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Tri-state roundup: These New Jersey and Long Island deals aren’t turkeys

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Reynolds Asset Management’s Lou Reynolds and 7-15 W Main St in Bound Brook, NJ (Illustration by Kevin Cifuentes for The Real Deal with Getty Images, Loopnet, Reynolds Assets Management)
A 1031 tax exchange leads this week’s roundup of suburban New York real estate news.

Reynolds Asset Management sold a new five-story building in Bound Brook, New Jersey, for $22 million. The deal was made with an undisclosed buyer looking for a 1031 exchange.

Mosaic on Main includes 63 residential units and a 1,600-square-foot retail space. The Somerset County property’s amenities include a fitness center. The Kislak Company brokered the sale.

A 1031 exchange  allows real estate investors to defer paying taxes on the capital gain from an asset sale by investing it in a similar property. Fears that the Biden administration would end the policy have vanished.

A joint venture by Claremont Development, Cypress Equity Investments and Battery Global Advisors secured a $57.5 million financing package for its new multifamily luxury building in Englewood, New Jersey, according to Real Estate Weekly  The Guardian Life Insurance Group of America provided the eight-year loan.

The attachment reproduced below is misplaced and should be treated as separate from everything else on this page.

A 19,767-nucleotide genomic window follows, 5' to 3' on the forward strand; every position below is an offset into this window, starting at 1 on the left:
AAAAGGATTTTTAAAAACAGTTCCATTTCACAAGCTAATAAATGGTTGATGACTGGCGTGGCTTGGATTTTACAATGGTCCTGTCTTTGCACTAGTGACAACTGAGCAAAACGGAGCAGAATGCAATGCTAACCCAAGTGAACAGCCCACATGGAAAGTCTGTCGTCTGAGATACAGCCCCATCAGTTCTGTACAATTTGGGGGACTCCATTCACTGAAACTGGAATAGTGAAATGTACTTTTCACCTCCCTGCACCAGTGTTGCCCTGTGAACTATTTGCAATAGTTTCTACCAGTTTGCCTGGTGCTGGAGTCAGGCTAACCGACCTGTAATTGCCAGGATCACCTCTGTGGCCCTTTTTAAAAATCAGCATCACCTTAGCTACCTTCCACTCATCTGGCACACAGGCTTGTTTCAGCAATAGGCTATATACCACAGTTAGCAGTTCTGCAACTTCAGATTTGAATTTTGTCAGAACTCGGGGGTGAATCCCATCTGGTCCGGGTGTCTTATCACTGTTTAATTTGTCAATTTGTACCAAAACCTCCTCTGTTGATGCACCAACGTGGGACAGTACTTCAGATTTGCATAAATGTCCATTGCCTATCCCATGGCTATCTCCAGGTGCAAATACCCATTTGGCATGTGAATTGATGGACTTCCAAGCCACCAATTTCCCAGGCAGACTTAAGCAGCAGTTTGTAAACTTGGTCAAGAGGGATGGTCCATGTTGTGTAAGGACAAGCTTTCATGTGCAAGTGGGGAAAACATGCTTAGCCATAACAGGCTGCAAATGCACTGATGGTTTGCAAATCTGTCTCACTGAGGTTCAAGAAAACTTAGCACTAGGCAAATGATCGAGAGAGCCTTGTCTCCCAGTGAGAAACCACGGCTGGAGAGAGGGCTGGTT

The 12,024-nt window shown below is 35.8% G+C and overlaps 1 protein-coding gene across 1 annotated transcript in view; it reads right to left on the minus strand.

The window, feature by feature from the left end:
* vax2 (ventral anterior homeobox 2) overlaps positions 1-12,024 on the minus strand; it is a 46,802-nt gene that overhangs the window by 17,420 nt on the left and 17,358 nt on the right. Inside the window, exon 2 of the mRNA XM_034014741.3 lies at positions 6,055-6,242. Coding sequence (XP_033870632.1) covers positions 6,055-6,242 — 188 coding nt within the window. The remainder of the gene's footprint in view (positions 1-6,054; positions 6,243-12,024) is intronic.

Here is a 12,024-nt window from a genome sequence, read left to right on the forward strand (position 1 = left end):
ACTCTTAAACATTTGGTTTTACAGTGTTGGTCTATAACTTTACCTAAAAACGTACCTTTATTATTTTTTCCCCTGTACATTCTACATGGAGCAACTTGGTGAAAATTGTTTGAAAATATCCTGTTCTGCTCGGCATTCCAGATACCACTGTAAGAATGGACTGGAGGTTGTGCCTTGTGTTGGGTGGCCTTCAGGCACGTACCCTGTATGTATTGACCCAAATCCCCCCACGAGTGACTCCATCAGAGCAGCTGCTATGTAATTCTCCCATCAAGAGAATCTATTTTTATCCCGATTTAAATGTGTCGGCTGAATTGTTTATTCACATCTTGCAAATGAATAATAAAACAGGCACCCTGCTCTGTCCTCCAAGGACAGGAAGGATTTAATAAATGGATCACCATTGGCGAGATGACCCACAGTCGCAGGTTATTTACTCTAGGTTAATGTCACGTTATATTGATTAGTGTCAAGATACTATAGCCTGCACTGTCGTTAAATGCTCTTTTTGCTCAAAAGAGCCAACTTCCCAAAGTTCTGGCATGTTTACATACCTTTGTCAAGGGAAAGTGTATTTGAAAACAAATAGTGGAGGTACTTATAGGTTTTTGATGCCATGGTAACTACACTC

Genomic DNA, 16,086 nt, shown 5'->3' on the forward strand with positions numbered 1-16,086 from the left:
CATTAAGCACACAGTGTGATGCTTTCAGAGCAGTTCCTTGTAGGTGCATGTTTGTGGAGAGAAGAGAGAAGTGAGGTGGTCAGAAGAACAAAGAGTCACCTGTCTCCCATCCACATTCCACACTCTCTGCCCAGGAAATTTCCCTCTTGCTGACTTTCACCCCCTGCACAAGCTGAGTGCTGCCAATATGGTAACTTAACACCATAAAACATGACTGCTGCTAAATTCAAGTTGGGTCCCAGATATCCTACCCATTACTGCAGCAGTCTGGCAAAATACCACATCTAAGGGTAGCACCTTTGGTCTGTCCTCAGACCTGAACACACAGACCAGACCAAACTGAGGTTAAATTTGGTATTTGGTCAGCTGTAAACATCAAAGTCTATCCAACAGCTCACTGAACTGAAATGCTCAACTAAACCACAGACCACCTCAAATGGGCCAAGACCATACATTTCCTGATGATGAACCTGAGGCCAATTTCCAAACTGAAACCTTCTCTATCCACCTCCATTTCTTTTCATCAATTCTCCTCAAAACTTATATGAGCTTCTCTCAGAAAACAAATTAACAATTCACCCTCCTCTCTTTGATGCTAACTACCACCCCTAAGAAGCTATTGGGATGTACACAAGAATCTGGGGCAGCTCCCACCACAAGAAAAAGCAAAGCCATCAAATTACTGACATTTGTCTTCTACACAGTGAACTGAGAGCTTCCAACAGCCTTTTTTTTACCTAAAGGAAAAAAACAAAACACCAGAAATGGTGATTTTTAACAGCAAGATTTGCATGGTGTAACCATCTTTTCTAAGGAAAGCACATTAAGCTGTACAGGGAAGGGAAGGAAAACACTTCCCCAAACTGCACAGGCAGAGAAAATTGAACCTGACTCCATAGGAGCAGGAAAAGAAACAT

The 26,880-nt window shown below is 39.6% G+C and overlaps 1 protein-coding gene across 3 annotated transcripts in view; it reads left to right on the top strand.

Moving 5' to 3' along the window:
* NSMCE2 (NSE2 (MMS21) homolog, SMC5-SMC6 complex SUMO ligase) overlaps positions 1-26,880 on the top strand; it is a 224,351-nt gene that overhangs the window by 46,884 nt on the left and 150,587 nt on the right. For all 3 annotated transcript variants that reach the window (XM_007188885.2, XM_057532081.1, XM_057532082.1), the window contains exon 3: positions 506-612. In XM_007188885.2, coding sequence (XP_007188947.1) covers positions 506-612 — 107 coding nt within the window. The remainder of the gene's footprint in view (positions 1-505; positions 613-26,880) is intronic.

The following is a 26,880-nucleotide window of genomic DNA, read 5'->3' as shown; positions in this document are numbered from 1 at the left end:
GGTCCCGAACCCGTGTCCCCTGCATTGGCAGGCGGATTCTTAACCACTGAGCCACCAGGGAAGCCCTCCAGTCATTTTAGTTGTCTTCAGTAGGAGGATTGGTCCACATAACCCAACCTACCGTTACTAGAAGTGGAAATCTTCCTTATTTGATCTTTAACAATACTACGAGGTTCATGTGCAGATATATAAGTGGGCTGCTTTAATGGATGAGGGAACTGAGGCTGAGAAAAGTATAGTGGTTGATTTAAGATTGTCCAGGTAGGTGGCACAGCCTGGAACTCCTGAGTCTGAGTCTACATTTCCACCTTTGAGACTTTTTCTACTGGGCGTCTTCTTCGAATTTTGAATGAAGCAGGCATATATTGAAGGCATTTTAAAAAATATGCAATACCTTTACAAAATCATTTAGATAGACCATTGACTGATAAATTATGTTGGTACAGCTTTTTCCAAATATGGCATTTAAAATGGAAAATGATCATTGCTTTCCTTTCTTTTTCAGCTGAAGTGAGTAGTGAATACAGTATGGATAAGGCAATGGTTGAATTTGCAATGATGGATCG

EVO, a 220-unit property at 40 Bennett Road, includes a resident lounge, co-working lounges, a fitness center, a yoga studio and an outdoor swimming pool. A JLL Capital Markets team led by Michael Klein and Jon Mikula arranged the financing.

In North Bergen, Realterm signed mobility services provider First Transit to a  72,000 square foot lease at 5901 Tonnelle Avenue. The company provides transportation to people with disabilities who can’t use mass transit.
The industrial lease is for a van depot at a freestanding, single-tenant building on roughly four acres. Lee & Associates’ Scott Deutchman represented the tenant.


The former headquarters of the Rockville Centre Roman Catholic Diocese is being converted into a 60,000-square-foot office building, Patch   reported Philips International Holding is receiving economic incentives from the Hempstead IDA for the project, at 50 North Park Avenue.



Philips plans to spend $19 million on the conversion after snapping up the five-story property for $9.8 million last month. The diocese sold the Nassau County building in March 2021 as part of bankruptcy proceedings. No tenants are lined up.

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